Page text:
Thursday, September 29, 2011

Crazy, Stupid, Love (2011) (Movie Review 58 of 2011 AD)

©2011 Warner Brothers
Movie review: Crazy, Stupid, Love (2011)
Steve Carell
Ryan Gosling
Julianne Moore
Emma Stone
Analeigh Tipton
Marisa Tomei 
Jonah Bobo

118 min.

The Actors
Steve Carell has a great scene with nephew Dwayne (Paul Dano), as the uncle with healing wrists in Little Miss Sunshine (2006).
Ryan Gosling is taking over your movie theater: Drive just opened, and The Ides of March premieres next week. Both movies have Gosling all over them.
Julianne Moore (The Kids Are All Right (2010)).
Emma Stone (Easy A (2010)).
Analeigh Tipton (Hung (TV)).
Jonah Bobo (Zathura (2005)).
Marisa Tomei (The Wrestler (2008)).

The Rating
Sentimental stalking: the key to marriage-repair.
©2011 Warner Brothers
PG-13 for course humor, sexual content and language (MPAA).

The Story Begins
Cal Weaver (Carell) gets drunk and spreads the word to everyone in a fancy bar that his wife Emily has been cheating on him and wants a divorce. Jacob (Gosling) takes Cal aside to tell him that he has invited cuckolding and rejection with his New Balance sneakers, ill-fitting jacket and cheap haircut. Using friendly slaps to Cal's face to punctuate many of his sentences, Jacob offers to help him "rediscover" his "manhood," not by looking down but by dressing stylishly, appearing wealthy, speaking confidently and having sexual intercourse with a different woman every night, as Jacob does. Hanna (Stone) refuses to be one of Jacob's different women, and you know what that means according to the rules of romantic comedy. Meanwhile, the Weavers' babysitter is seven years younger than the actress who plays her, so Danny (Bobo), who still carries the scent of the womb, figures he has a shot.

Oh, no diseases for me tonight. Thanks, though!
©2011 Warner Brothers

What I think

In real life, if you're going to move swiftly from woman to woman, it would seem prudent to move just as quickly from fancy bar to fancy bar, but Jacob doesn't need to do that. He's the mythical carefree playboy: accused of leading a shallow, empty life, but never called a sexual predator and never shunned or scowled at as a "user" by the nightclub regulars.

Some comments on movie websites quote Jacob's lines and complain of sexism. I'd say there's a big difference between portraying something and being something, but the message boards are missing a more interesting point.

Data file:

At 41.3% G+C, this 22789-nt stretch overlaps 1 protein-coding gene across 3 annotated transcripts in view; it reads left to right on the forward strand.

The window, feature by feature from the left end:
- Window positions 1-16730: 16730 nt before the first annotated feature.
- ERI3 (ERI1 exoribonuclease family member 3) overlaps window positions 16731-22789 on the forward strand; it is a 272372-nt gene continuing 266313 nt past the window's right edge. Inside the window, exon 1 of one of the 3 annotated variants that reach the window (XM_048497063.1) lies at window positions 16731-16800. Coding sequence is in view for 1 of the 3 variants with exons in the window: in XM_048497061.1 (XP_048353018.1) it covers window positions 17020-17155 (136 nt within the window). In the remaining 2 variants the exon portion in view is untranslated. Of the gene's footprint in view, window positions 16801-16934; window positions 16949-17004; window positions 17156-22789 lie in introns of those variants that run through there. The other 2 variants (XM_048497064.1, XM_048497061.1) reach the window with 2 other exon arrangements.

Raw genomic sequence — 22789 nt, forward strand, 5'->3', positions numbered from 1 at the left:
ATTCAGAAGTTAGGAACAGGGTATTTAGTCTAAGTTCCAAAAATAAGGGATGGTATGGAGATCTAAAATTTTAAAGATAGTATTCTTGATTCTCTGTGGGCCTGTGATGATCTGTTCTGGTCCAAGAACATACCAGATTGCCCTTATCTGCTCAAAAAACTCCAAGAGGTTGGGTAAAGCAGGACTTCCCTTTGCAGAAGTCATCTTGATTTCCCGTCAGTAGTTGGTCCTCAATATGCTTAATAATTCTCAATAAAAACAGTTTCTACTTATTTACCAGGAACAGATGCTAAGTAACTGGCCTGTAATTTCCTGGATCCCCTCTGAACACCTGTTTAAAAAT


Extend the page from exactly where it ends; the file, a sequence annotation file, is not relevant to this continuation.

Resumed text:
Jackie berates Callie for getting discarded by her husband.
©2011 Warner Brothers

Here, let's imagine the genders of Crazy, Stupid, Love reversed:

CALLIE: My husband just left me, and he slept with some woman at the office!

JACKIE: Well, it's no wonder: you've certainly let yourself go. I'm going to make you over and teach you how to get into a man's pants more effectively. You know, rediscover your femininity.

It's unfair, though, to attack a screenplay for making nonjudgmental observations about human nature. Better to first address the accuracy of each problematic point, in case it isn't the words themselves that offend you, but the truth of them.

No! It doesn't help that you're "getting hair down there!"
©2011 Warner Brothers

Is it true, then, that we're obligated to court our spouses tirelessly, for the rest of our lives, because they're "only human" and may "stray?" Is counting on them to remain faithful on your bad hair days the same as taking them for granted? If "working late" comes to mean "exchanging bodily fluids with Jamie from accounting," is it the cheater's fault for cheating? Is it your fault for working too many Saturdays, getting flabby from lack of exercise, wearing the wrong shoes and forgetting to compliment your spouse on wearing the right shoes? Is your spouse at fault for failing to love and cherish you no matter how rotten your teeth have become and how bad you smell? Do you share the blame equally? Or is "fault" a useless concept in a struggling marriage in which you're both flawed, make mistakes and blah, blah, blah?

Liza Lapira of Traffic Light (TV), looking at someone.
©2011 Warner Brothers

Why you should see it
  • You want to master the romantic arts of deception and manipulation, in order to feel better about yourself.
  • You love it when a movie deceives and manipulates you with a far-fetched plot twist.
  • Emma Stone is not flabby and wears the right shoes.
  • There's such a thick layer of Gosling, it's just about dripping from certain frames.
Why you shouldn't see it
  • You're an executive at New Balance or at The Gap and think there was no reason Cal couldn't rediscover his manhood in New Balance sneakers and Gap khaki cargo pants.
  • You resent Steve Carell for leaving The Office.
  • You resent Steve Carell for the part he played in converting a pointed and dark British indictment of corporate culture into a neutered puppy for American television.